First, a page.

I’m here in 2012. You thought it would never happen, but just last night, you passed into a new year. Quietly, a sketchbook in my lap and music on, you faded away. We weren’t that great of friends this time around – especially these last couple months. We didn’t treat each other well. I let you pass by too quickly without saying enough to those I loved, and you raced on leaving me by the wayside questioning what in glory’s name had just happened. I’m thinking this is a mutual goodbye.
I tried resolutions with you last year, but they fell to pieces by the middle of January. And let’s be honest, it was entirely expected. Well intentioned, yes, but also poorly planned. For 2012, I decided to take a new approach. It was inspired by a conversation we had in one of my lit classes (the one I loved most, where Messyrs Joyce and Yeats and I became bosom friends). Artists, my professor said, tapping the chalkboard, artists do not have mission statements. Schools, universities, companies, they all have mission statements. Artists, however, artists have manifestos.
I don’t proclaim to be an artist, but my love is found in the black and white pages cluttered with words and punctuation. I fall in love with every jot and tittle, every subtle nuance and understated joke. I am a writer – ink practically runs through my veins, and it stains my fingertips. I am no strangers to scrawls and a mess of arrows that are meant to categorize the mind. I am kin to the filled margins and stark lines crossing out misspelled or misguided words. My work dwells leagues from my poetic idols of Yeats, Frost, Miloscz and Armitage. My lines fade in comparison the my prosaic inspirers, Joyce, Pierce, Lewis and McCourt.
But yet, I write, sketch and expand my own little manifesto into a small journal. It is my greeting and promise to twenty-twelve, one that I wish I had made with you. I learned what you taught me, shook your hand and sped on by. I nodded my head to your thrumming basslines of Billy Joel and your rhythmic concertos and sonatas of Beethoven and Debussy. I wrote you and crumpled the paper a thousand times over. I sang you soft, heartbreaking ballads and angry songs (Danny Boy and U2 respectively). I looked you in the face, made up my mind, and doubted again. No more doubts for you, 2011.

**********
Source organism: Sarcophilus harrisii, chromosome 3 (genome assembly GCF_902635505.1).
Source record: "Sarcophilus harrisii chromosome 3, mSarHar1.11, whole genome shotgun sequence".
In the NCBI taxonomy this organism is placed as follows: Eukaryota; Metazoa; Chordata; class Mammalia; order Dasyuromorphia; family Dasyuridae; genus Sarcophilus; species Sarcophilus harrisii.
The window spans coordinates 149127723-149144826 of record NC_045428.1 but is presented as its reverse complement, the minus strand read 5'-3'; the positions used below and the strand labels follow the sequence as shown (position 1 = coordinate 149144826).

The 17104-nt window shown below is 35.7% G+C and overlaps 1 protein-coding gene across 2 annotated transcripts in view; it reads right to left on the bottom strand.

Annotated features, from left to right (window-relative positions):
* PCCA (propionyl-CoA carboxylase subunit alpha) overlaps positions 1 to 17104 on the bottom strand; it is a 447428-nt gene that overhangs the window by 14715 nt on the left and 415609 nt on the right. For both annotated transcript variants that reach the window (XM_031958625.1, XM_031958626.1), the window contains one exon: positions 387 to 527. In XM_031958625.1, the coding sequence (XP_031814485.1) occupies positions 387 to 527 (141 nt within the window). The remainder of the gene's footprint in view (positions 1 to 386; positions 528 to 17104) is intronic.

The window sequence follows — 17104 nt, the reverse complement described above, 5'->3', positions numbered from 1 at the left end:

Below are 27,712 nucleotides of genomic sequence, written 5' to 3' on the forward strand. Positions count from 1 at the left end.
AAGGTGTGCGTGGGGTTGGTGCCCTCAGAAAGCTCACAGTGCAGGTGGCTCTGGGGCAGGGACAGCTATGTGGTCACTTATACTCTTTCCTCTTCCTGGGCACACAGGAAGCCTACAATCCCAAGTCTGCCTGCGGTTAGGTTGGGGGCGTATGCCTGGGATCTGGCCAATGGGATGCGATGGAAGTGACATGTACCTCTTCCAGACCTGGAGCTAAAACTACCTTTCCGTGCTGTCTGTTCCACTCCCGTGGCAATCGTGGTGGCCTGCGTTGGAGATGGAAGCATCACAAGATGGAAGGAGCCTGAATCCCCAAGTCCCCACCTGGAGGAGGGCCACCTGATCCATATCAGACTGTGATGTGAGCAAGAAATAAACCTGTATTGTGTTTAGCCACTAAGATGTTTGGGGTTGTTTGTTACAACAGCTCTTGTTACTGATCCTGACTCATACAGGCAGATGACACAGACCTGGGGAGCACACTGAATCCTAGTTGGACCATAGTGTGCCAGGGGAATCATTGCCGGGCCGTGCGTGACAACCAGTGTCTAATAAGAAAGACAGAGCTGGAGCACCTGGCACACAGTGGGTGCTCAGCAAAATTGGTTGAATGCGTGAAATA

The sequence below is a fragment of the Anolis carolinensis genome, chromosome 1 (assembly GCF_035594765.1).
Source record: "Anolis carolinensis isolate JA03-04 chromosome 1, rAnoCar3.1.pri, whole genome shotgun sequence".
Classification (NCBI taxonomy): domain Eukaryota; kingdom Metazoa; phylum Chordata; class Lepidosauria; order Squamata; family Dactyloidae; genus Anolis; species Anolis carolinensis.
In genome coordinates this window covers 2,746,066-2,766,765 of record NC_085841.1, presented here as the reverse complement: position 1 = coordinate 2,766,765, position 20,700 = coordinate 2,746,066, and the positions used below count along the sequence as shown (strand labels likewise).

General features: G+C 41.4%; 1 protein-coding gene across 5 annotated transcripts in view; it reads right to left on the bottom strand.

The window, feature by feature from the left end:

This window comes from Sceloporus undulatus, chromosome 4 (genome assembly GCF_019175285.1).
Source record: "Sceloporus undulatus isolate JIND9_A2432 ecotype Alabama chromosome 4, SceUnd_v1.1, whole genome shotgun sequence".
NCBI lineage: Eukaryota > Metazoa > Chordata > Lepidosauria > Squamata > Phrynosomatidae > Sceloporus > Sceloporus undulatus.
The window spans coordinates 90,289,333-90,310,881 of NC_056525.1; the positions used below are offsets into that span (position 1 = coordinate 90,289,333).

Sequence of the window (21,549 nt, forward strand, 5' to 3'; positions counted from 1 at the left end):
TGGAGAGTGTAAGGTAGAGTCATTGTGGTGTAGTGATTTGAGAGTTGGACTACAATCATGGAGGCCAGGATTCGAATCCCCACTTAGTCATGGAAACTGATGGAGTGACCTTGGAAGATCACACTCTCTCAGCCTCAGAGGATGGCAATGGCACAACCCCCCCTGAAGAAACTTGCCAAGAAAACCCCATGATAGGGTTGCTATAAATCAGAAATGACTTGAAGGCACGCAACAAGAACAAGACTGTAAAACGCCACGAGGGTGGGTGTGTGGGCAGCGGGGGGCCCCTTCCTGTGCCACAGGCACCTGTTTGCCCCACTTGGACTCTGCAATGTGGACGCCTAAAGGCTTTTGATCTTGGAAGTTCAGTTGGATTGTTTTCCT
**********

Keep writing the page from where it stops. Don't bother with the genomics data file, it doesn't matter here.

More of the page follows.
With you at my back, I memorized the route from the mountains to the city, engraving the hills in my mind and breathing deeply the crisp air. I dug my own little niche in a place, fought for it, and nursed my stinging hands. I learned from it. I cursed you, and told you I loved you in the same instance, disliking the indecision. I’ve begun to hike my own path, take my own photos, write my own biography.
I’ve learned that when you can’t decide, toss a coin. In the moment that the penny starts to descend, you know exactly what it is that you truly want. Your heart lies where your mind wanders.
This is why I wrote my manifesto. To know where it is I stand, to build my own foundations and to keep my head on straight. Not to make a promise to 2012 or to anyone else, but to make a promse to myself. To see in 2013 where I was, to see how far I’ve gotten. This year, unlike with you, I will make my motto je ne regrette rien. I will regret nothing.
2011, it was good to have you. But it’s best to see you go. We’ve learned from one another, and that’s all I can ask. No more, no less. You taught me how to make 2012 a year brilliant with possibilities. And thank you, 2011, for filling it with new hope.
We’ll just leave it at the fact that when I get my movie in Heaven, chapter 2011 is gonna be a sight.
PS – what do you think about “Even If it Breaks Your Heart” by the Eli Young Band for your themesong? I think it fits.